When updating a classic that has withstood the test of time, the unenviable task of creating a distinctive entry without tarnishing the reputation of the nameplate can be a daunting endeavor. It's especially challenging when that nameplate happens to be the venerable Honda Accord. First arriving in the U.S. market during the advent of 8-track tapes, disco music, and pet rocks, the Accord immediately stood out to buyers not only due to its exceptional build quality, but also its impeccable fuel economy. As the decades passed and 8-tracks transitioned to CDs, and ultimately the MP3 file. The Accord remained a formidable contender in the family sedan segment (ultimately creating a rivalry with the Toyota Camry in the process.) But in an era where crossover SUVs have unleashed a wave of demand and sales, can the Accord withstand this onslaught while still remaining a top tier "bread and butter" product?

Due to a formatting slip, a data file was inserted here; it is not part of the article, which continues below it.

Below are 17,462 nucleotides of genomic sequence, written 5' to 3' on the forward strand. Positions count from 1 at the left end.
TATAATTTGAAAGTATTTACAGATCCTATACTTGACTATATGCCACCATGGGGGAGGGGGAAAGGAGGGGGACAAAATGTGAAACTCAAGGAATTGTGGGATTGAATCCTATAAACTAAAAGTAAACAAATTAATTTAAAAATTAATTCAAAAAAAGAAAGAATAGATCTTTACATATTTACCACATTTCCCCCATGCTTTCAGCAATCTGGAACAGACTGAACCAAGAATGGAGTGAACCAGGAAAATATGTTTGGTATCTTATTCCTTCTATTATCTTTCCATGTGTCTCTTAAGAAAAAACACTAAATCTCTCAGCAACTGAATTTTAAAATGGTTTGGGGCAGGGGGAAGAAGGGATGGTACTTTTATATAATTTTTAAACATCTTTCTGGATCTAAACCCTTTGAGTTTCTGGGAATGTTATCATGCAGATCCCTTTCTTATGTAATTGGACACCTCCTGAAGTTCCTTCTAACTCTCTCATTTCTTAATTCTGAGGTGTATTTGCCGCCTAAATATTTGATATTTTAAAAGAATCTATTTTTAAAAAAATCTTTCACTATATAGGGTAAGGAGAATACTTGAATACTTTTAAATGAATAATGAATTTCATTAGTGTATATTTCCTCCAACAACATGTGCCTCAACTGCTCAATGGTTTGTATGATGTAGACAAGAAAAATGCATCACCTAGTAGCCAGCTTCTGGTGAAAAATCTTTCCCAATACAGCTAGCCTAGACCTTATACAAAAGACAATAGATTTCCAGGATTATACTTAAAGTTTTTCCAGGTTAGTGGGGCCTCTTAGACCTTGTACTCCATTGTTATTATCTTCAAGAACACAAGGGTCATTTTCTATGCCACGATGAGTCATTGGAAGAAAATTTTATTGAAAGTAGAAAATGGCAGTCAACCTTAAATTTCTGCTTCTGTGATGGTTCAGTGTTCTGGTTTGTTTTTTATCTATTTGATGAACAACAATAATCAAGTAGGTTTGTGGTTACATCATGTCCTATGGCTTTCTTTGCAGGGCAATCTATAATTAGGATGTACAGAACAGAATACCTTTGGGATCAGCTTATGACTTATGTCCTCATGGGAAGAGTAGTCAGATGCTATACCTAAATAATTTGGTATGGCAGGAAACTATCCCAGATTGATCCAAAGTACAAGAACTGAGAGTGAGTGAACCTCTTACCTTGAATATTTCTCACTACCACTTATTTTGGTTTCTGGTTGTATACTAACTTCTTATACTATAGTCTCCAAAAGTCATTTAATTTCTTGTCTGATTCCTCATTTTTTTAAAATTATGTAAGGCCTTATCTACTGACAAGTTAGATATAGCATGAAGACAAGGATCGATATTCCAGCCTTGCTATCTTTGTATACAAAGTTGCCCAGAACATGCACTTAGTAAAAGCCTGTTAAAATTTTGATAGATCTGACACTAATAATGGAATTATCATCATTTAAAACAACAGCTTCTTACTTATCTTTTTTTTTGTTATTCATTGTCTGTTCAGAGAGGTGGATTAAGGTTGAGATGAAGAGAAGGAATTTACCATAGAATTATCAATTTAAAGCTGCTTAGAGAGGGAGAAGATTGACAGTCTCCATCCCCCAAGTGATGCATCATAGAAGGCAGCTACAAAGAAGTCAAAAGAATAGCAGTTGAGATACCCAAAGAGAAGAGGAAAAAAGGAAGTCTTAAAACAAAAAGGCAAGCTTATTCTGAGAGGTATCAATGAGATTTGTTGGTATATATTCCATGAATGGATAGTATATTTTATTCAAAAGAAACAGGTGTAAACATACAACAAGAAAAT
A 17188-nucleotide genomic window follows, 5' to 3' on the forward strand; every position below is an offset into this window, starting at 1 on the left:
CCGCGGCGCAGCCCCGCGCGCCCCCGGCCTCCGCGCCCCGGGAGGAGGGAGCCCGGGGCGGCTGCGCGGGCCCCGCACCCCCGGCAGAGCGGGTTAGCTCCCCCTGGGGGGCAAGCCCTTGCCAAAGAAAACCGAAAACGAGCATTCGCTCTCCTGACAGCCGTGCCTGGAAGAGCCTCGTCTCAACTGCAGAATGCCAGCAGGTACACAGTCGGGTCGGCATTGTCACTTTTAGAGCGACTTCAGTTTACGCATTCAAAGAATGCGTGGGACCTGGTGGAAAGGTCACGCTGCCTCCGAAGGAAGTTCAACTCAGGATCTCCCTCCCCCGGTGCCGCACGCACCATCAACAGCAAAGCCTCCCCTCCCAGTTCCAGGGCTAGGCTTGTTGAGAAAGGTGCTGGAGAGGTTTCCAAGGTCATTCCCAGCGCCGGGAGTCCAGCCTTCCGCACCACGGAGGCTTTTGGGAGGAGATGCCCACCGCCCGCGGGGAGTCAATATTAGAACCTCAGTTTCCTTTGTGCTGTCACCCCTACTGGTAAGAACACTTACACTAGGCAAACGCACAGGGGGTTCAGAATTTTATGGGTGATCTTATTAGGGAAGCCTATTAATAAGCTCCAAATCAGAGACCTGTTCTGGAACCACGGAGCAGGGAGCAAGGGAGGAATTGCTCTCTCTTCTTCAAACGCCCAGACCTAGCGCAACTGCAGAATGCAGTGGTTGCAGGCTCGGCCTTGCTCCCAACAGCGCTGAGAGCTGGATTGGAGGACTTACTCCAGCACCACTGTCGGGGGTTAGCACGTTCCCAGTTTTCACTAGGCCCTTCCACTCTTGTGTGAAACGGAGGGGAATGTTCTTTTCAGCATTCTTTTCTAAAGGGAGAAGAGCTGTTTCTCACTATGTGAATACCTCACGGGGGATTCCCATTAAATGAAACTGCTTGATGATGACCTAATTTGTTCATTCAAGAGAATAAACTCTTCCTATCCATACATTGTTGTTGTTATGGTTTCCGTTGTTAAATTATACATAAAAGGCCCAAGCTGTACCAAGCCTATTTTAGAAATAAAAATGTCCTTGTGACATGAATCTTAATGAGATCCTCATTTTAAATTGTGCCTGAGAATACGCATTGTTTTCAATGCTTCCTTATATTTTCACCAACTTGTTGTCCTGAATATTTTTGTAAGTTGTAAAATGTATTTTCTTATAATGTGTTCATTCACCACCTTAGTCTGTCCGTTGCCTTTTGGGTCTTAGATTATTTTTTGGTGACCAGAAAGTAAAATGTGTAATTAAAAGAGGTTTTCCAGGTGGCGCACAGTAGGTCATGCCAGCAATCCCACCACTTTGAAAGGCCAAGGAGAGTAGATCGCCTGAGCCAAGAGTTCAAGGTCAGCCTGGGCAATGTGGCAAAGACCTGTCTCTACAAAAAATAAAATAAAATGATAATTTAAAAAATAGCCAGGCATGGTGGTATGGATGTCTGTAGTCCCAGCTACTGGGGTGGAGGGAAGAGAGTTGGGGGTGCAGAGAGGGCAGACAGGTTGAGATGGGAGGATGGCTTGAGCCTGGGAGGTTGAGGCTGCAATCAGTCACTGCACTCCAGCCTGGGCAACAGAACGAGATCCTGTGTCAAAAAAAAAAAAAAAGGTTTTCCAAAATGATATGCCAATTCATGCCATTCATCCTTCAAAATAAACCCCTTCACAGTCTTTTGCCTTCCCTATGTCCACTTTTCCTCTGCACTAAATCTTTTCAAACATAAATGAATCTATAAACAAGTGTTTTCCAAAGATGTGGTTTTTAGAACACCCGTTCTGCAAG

At first glance, it appears that the Accord has the tools to do so. Wheras the previous generation Accord looked about as exciting as a discount Maytag washer and dryer set at Sam's Club, this new Accord brings new zest to the moniker. When we last met the Accord at its unveiling in Detroit last year, we noted that it brought a new-found spark to the nameplate, and that adage still holds true. The front fascia shares much of its lineage with the smaller Honda Civic, and embodies the V-shaped design that defined the Civic with healthy amounts of chrome trim, and a beefy front grille for a sporty appearance. The rear of our Touring grade tester goes for a more elegant approach, and features horseshoe shaped tail lights that could pass for those on an up-level Acura offering. The rakish rear window and the aggressive C-pillar add more substance to its sporty lines. The side profile is a bit stale, but in a segment where that has become the new normal, we will give the Accord a pass in this regard. Touring grade models feature bigger rims, and in our opinion, the bigger hoops look better than the smaller offerings on lower tier Accord models.